David Salvaggio, retired 2013, Moreno Valley High School
Teacher writes short story poetry over career, publishes book.
Retired teacher David Salvaggio uses poetry to document his decades as a California educator in his book “Restless Gold: Musings About California’s Pupils and Other Verses.”
Most of the poems are nonfictional, about students and a few about himself and other staff members from his time at Moreno Valley High School. The poems, written between 1980 and 2020, don’t pull back from uncomfortable topics or words heard in the classroom. Rather, Salvaggio has a way of turning classroom incidents into teachable moments.
One poem shares the fears of his first day as a teacher. Another poem wonders what happened to that quiet kid who shot his dad. There’s a story of one student who had never read a book or knew that a book could be so good. He writes about connections with former students over social media. Humor alternates with serious subjects.
The book also is his way of connecting with educators. “I want to let teachers know not only what I’ve been through but what other teachers have gone through in their careers. I want to help new teachers just starting out, thinking ‘This is what I have to look forward to.’ By the time you finish reading the book, it ends on a positive note.”
Tell us about your career and writing
Salvaggio taught high school English, American literature, drama and history. While he spent the bulk of his career in Moreno Valley, Salvaggio worked in other places in southern California, including temporary jobs and substitute teaching. He also wrote a play in 1999, which was performed for nine weeks in West Hollywood.
Salvaggio plans to write another book, this one about growing up a PK—preacher’s kid. “It was not an easy childhood. Because I am gay, and my dad and mom were both ordained ministers, they were not progressive. A little of that is in the book, ‘Restless Gold,”’ but things got better. My dad, surprisingly later in life, began to question things. My mom came around, too, after he died.”
Why did you become a teacher?
Salvaggio traces his experience as a gay preacher’s kid and a student to becoming a teacher.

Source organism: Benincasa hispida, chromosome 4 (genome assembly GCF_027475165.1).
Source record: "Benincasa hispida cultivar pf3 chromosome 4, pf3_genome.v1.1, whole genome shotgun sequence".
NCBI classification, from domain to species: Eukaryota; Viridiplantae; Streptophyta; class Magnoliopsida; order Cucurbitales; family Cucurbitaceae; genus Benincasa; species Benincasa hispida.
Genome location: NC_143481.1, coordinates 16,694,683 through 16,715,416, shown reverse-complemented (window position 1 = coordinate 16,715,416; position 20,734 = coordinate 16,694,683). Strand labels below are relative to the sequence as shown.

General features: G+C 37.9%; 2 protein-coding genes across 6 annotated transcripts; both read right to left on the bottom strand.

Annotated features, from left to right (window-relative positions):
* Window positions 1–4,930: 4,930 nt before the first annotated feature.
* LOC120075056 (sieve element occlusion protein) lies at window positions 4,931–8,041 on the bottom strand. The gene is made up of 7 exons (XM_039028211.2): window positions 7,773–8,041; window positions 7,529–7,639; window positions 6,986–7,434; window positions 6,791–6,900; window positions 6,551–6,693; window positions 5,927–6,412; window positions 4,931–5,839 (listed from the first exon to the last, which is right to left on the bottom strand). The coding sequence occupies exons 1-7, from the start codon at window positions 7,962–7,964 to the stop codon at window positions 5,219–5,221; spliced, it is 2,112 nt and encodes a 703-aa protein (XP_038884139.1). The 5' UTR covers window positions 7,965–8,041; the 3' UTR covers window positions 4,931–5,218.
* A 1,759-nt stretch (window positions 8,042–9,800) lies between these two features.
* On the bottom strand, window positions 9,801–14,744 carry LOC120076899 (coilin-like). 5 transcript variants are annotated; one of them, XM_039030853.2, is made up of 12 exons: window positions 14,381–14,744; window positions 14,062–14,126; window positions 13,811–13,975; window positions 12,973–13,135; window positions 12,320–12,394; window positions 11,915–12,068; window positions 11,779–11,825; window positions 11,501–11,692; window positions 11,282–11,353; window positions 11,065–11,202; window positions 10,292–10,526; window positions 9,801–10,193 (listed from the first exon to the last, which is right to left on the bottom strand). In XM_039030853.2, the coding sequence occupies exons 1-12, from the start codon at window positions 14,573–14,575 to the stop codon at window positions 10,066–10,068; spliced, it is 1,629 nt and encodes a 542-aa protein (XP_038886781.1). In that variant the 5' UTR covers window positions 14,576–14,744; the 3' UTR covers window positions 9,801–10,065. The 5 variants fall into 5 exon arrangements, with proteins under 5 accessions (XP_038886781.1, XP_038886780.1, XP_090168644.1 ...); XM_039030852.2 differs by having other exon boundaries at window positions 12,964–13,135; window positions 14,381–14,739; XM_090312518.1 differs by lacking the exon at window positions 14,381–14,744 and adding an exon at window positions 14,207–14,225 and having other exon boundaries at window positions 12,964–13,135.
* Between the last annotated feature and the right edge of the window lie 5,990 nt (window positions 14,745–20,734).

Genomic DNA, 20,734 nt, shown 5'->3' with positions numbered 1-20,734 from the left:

“I loved to play with dolls with the girls at school and with my sister. I wasn’t good at sports. My parents thought I was purposely acting like that. But even in elementary school, I knew I wasn’t putting on an act. That’s how I was.
“The adults who were really kind to me and loved me unconditionally were those sweet old ladies at Sunday school. And teachers at school, mostly female, they loved me. Most of them are gone, but I remember their names and how kind they were to me. They gave me some hope that I was worth something. I used to want to stay after class. The teachers were offering something. The maps on the walls, the places I dreamed of going. Now I’ve gone to most of them. Education inspired me to travel. There’s a whole world out there. You never forget your favorite teachers.”
Who were your favorite teachers?
One was Salvaggio’s fifth grade teacher in Santa Ana. “She was loving and kind but firm and strict in her rules. She smiled when it was the right time to smile and showed frustration when it was the right time to do that.”
Another favorite was his music and drama teacher. “I think she knew I was gay. She just loved and accepted me.”
What’s the one thing you’re proud of doing as a teacher?
“Surviving. There were times I didn’t think I was going to make it to 60 to retire. I was burned out and ready to retire at 50. I kept teaching and I’m proud of myself. It was hard but there were so many good things that kept me in school.” Salvaggio said staff members and good students made a big difference.
Knowing the value of support, he is proud of starting the first Gay Student Alliance in his school district in 2004.
“All that is in the book. I learned from my students. We ended up learning together. Education is just a wonderful experience of learning, on both ends. Teachers, students, parents, other staff members. We have problems of course, and that’s in the book, too. But the poems are mostly about students. It celebrates the good, the wonderful, the success and the very bad. The extremes and the in-betweens. Some of my students are millionaires or are highly successful. And some students are in prison for murder.”
What’s one fun thing about you?
“I love to laugh. I have a good sense of humor. I think that’s what helped me survive throughout the years. I was able to see the humor in almost everything.
What are you doing in retirement, besides publishing your book?
Salvaggio loves to write, read and play the piano. He’s a political activist and enjoys gardening and traveling around the world. He especially loves Europe.
"I am enjoying my pension very much! After teaching for 35 years, I can live safely and comfortably knowing that my monthly pension from CalSTRS is more than adequate income for me. Thank you, CalSTRS, CTA, NEA!"
Teacher Talk is a series of profiles on California teachers and other educators. To be considered for a future profile, please email Communications@CalSTRS.com, with Teacher Talk in the subject line.